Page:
Therefore, today Macron finds himself having to live with the solution that emerges from the election and to modify the political agenda that brought him to power in 2022. If he is not a lame duck, it is still a strong reduction of his power, a reduction that is the result of his decision to dissolve the Assemblée Nationale after a European election with proportional voting. A decision, as former prime minister Édouard Philippe said, which “killed” the majority.

The president had focused on the divisions of the left and right and their inability to organize themselves in a very short electoral campaign, the shortest in the history of the Fifth Republic. While he was correct about the divisions on the right – which, however, held out longer than expected, also thanks to the desistence not requested by LR – about the left there was an error of assessment. Faced with the fear of the far right in power, the left, which is extremely divided on the issues, found an electoral agreement which reduced the LFI, which nevertheless remains the main component of the coalition. Macron probably thought these rifts would help him in the second round of voting.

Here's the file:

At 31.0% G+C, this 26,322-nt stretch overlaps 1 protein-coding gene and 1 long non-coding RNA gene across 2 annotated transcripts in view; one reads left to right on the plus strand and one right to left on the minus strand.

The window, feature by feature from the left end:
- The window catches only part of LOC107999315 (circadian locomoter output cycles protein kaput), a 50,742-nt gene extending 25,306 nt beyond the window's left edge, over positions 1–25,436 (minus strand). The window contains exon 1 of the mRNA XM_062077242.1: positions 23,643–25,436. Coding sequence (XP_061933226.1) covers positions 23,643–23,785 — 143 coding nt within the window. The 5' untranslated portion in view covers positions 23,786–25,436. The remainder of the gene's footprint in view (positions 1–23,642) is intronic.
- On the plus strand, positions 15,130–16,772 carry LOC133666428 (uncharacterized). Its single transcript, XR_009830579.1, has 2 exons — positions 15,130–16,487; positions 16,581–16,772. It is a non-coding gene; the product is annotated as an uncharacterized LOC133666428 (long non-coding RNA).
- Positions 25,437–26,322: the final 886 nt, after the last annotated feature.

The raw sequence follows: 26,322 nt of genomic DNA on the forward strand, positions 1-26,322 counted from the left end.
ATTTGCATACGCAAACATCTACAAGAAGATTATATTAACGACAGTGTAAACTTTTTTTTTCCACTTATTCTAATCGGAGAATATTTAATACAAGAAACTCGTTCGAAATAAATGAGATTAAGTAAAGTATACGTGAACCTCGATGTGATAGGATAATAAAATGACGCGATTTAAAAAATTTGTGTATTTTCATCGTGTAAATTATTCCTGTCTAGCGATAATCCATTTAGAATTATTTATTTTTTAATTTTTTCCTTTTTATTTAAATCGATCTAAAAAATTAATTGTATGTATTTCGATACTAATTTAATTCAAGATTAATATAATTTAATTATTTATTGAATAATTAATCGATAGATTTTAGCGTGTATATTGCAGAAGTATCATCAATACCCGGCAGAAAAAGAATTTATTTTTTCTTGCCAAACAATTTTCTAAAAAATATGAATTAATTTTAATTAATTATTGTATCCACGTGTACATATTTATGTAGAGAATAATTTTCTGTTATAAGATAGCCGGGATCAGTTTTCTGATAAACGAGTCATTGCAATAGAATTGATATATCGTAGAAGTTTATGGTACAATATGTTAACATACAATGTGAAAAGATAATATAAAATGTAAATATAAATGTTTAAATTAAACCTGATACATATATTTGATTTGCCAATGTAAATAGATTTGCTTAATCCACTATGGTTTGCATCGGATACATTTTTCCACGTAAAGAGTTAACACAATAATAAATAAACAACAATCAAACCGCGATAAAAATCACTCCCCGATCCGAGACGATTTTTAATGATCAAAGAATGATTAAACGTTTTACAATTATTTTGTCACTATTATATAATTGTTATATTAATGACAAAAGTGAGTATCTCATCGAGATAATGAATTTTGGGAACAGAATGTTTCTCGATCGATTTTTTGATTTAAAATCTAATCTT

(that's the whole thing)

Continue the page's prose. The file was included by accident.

This was partly true – but above all it helped the left.

All Images are from X (Twitter)

Translation by Paul Rosenberg

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Voulez-vous gouverner avec moi? ultima modifica: 2024-07-08T16:00:31+02:00 da MARCO MICHIELI